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Old February 11 2013, 10:44 AM   #54
Sci
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Re: What are the requirements for the joining the Federation?

Pavonis wrote: View Post
Hey, not everyone thinks the novels are the best thing since TOS. I, for one, don't accept them as an extension of canon.
Well of course they're not an "extension" of canon. "Canon" in the context of derivative works is "the work the derivative work is based upon;" this by definition precludes the derivative work from being canonical.

I think many are unimaginative. For instance, depicting the government and politics of a huge, multi-species interstellar polity as being just like the United States,
The neat thing about Articles is that it does not depict Federation politics as being like U.S. politics. Not even structurally -- the Federation government is very different from U.S.-style Presidentialism. It doesn't have the strict separation of powers the way the U.S. does; the Federation President serves ex officio as the presiding officer of the Federation Council, and as the presiding office of the Council's committees if she chooses. Members of the Council's committees are appointed by the President upon ratification from the full Council, and the President is required to work closely in forming executive actions with the relevant committees, either in closed committee sessions or by seeking the constant advice of the committee leaders. And there are no Federation-wide political parties.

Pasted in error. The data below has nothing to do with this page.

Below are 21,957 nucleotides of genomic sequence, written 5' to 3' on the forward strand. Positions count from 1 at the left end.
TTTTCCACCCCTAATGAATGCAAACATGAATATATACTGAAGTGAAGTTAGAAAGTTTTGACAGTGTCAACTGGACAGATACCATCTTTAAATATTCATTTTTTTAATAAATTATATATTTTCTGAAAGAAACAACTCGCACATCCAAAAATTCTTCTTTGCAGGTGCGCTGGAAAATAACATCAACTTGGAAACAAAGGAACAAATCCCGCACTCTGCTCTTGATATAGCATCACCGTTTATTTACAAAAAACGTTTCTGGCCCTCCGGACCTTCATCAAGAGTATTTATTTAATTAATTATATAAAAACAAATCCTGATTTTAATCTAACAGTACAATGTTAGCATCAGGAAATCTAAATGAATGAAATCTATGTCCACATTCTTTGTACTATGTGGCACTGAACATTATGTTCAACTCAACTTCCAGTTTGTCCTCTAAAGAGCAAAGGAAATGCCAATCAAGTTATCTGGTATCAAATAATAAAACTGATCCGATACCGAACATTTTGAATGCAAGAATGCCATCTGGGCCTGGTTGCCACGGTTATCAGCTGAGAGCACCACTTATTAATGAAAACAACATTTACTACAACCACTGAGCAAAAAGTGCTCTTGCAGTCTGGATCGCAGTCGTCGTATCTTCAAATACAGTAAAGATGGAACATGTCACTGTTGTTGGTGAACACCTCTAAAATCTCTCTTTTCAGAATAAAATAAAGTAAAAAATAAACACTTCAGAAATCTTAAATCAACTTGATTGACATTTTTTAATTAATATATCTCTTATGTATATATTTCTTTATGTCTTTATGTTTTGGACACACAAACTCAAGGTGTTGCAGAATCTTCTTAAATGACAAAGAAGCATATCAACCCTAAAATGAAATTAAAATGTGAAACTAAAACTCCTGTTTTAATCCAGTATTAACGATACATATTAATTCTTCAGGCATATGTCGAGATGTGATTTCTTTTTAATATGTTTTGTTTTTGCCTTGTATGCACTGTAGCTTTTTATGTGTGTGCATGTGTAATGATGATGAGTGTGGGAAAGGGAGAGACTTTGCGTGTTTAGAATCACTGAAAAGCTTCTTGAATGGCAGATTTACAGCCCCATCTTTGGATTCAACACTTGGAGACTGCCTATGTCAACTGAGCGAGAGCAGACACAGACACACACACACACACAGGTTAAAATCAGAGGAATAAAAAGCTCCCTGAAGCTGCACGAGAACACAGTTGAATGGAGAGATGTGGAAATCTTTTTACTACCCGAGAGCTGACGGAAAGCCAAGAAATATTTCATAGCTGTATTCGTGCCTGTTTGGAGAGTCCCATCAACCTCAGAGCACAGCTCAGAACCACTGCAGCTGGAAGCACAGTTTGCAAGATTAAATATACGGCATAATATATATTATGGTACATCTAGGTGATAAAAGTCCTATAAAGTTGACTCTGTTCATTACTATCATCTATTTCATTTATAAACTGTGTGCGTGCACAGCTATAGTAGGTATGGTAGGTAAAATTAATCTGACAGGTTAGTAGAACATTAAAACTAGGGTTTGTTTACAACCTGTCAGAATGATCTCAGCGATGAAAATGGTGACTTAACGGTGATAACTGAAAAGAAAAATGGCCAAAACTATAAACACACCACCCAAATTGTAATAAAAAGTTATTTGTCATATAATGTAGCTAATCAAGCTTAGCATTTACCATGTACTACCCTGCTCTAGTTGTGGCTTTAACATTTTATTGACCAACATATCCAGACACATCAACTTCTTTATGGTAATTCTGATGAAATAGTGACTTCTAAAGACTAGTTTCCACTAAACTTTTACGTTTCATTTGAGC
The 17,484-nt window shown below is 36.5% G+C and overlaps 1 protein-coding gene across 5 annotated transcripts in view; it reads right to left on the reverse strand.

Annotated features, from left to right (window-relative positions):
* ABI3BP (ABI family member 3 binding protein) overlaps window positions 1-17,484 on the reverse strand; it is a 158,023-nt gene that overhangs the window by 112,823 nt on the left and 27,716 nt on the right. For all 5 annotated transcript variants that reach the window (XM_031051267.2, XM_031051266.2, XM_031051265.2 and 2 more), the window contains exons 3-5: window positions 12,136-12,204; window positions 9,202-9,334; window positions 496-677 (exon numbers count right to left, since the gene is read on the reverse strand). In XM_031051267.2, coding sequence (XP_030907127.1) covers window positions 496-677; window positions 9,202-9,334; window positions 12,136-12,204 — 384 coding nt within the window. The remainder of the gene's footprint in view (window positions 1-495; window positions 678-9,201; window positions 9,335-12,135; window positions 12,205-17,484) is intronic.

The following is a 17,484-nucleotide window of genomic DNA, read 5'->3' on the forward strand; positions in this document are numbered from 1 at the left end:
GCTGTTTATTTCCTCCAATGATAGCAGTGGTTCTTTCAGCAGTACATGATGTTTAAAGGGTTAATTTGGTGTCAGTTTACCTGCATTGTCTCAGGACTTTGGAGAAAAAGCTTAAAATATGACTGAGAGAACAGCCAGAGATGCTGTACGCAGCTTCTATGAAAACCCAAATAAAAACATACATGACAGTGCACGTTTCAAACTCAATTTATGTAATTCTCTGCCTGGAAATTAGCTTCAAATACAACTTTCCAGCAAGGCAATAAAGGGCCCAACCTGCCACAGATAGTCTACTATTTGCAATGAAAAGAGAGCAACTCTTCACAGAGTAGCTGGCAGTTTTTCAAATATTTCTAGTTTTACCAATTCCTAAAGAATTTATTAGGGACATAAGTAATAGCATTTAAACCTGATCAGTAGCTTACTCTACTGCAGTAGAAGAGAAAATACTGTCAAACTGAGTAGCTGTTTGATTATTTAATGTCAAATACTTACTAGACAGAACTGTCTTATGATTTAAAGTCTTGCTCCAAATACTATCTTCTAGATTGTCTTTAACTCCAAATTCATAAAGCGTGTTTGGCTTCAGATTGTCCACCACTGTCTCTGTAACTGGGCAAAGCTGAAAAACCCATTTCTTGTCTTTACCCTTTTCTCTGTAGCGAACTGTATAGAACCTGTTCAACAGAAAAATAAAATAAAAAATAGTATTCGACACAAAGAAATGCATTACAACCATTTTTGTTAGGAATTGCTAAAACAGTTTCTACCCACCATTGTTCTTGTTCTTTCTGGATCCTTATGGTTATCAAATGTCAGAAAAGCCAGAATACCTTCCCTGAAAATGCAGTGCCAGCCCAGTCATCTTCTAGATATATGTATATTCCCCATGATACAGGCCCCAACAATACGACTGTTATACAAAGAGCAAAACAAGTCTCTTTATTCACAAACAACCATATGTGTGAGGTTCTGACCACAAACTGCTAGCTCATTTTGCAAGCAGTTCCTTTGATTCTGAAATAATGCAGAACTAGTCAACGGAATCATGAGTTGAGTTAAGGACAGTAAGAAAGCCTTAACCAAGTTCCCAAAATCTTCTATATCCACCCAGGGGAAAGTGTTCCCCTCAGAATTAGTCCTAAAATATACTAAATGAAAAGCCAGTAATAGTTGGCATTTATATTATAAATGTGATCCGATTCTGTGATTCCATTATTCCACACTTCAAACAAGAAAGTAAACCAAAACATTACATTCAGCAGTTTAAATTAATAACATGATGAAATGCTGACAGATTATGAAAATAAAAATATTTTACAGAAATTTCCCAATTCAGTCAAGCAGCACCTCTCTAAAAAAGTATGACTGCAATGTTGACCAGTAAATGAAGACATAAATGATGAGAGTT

Very different from the American system.

with elections, campaigns,
"We're nothing like the Klingons. We're a democratic body." - Kirk, TOS: "Errand of Mercy"

"You would overthrow the legitimately-elected Federation President?" - Sisko, "Paradise Lost"

The canon has already established the existence of elections in the Federation. I for one am at a loss as to how you could possibly hold an election without a campaign; one automatically entails the other.

And unlike modern elections, there is, again, one major difference: No political parties.

and political talking heads on "TV" debating policy seems implausible to me.
Which part? The idea that people would analyze, debate, and comment upon public policy, or the idea that there is audio-visual mass communications?

The first sounds inevitable in a society with freedom of speech. The latter was already established canonically in VOY's "Endgame, Part I."
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